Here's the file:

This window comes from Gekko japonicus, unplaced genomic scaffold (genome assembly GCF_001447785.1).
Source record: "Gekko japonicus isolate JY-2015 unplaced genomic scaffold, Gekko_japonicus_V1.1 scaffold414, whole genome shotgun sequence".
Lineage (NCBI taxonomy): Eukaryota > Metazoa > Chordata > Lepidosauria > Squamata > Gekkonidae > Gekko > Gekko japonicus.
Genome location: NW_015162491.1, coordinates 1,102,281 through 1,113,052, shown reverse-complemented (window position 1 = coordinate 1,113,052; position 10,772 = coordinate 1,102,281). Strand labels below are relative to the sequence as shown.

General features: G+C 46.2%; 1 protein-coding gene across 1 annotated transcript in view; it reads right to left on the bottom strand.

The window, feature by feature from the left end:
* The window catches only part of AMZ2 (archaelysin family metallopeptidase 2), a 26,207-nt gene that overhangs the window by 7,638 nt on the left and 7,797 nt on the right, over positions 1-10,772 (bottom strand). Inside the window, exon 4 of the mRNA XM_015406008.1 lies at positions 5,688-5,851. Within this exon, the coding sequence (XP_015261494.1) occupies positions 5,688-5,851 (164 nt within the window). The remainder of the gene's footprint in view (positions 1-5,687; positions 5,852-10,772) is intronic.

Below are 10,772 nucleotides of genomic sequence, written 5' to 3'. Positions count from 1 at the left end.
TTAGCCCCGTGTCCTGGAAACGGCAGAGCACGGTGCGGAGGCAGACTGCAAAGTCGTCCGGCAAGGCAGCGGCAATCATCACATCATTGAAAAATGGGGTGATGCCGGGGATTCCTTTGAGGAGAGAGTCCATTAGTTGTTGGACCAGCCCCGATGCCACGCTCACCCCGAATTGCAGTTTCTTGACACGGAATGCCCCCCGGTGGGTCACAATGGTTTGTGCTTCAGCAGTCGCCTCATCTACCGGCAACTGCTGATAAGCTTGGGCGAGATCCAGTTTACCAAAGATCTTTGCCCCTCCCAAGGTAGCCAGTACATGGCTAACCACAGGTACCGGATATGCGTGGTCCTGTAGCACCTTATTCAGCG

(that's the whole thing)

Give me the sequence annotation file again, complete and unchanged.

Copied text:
This window comes from Gekko japonicus, unplaced genomic scaffold (genome assembly GCF_001447785.1).
Source record: "Gekko japonicus isolate JY-2015 unplaced genomic scaffold, Gekko_japonicus_V1.1 scaffold414, whole genome shotgun sequence".
Lineage (NCBI taxonomy): Eukaryota > Metazoa > Chordata > Lepidosauria > Squamata > Gekkonidae > Gekko > Gekko japonicus.
Genome location: NW_015162491.1, coordinates 1,102,281 through 1,113,052, shown reverse-complemented (window position 1 = coordinate 1,113,052; position 10,772 = coordinate 1,102,281). Strand labels below are relative to the sequence as shown.

General features: G+C 46.2%; 1 protein-coding gene across 1 annotated transcript in view; it reads right to left on the bottom strand.

The window, feature by feature from the left end:
* The window catches only part of AMZ2 (archaelysin family metallopeptidase 2), a 26,207-nt gene that overhangs the window by 7,638 nt on the left and 7,797 nt on the right, over positions 1-10,772 (bottom strand). Inside the window, exon 4 of the mRNA XM_015406008.1 lies at positions 5,688-5,851. Within this exon, the coding sequence (XP_015261494.1) occupies positions 5,688-5,851 (164 nt within the window). The remainder of the gene's footprint in view (positions 1-5,687; positions 5,852-10,772) is intronic.

Below are 10,772 nucleotides of genomic sequence, written 5' to 3'. Positions count from 1 at the left end.
TTAGCCCCGTGTCCTGGAAACGGCAGAGCACGGTGCGGAGGCAGACTGCAAAGTCGTCCGGCAAGGCAGCGGCAATCATCACATCATTGAAAAATGGGGTGATGCCGGGGATTCCTTTGAGGAGAGAGTCCATTAGTTGTTGGACCAGCCCCGATGCCACGCTCACCCCGAATTGCAGTTTCTTGACACGGAATGCCCCCCGGTGGGTCACAATGGTTTGTGCTTCAGCAGTCGCCTCATCTACCGGCAACTGCTGATAAGCTTGGGCGAGATCCAGTTTACCAAAGATCTTTGCCCCTCCCAAGGTAGCCAGTACATGGCTAACCACAGGTACCGGATATGCGTGGTCCTGTAGCACCTTATTCAGCG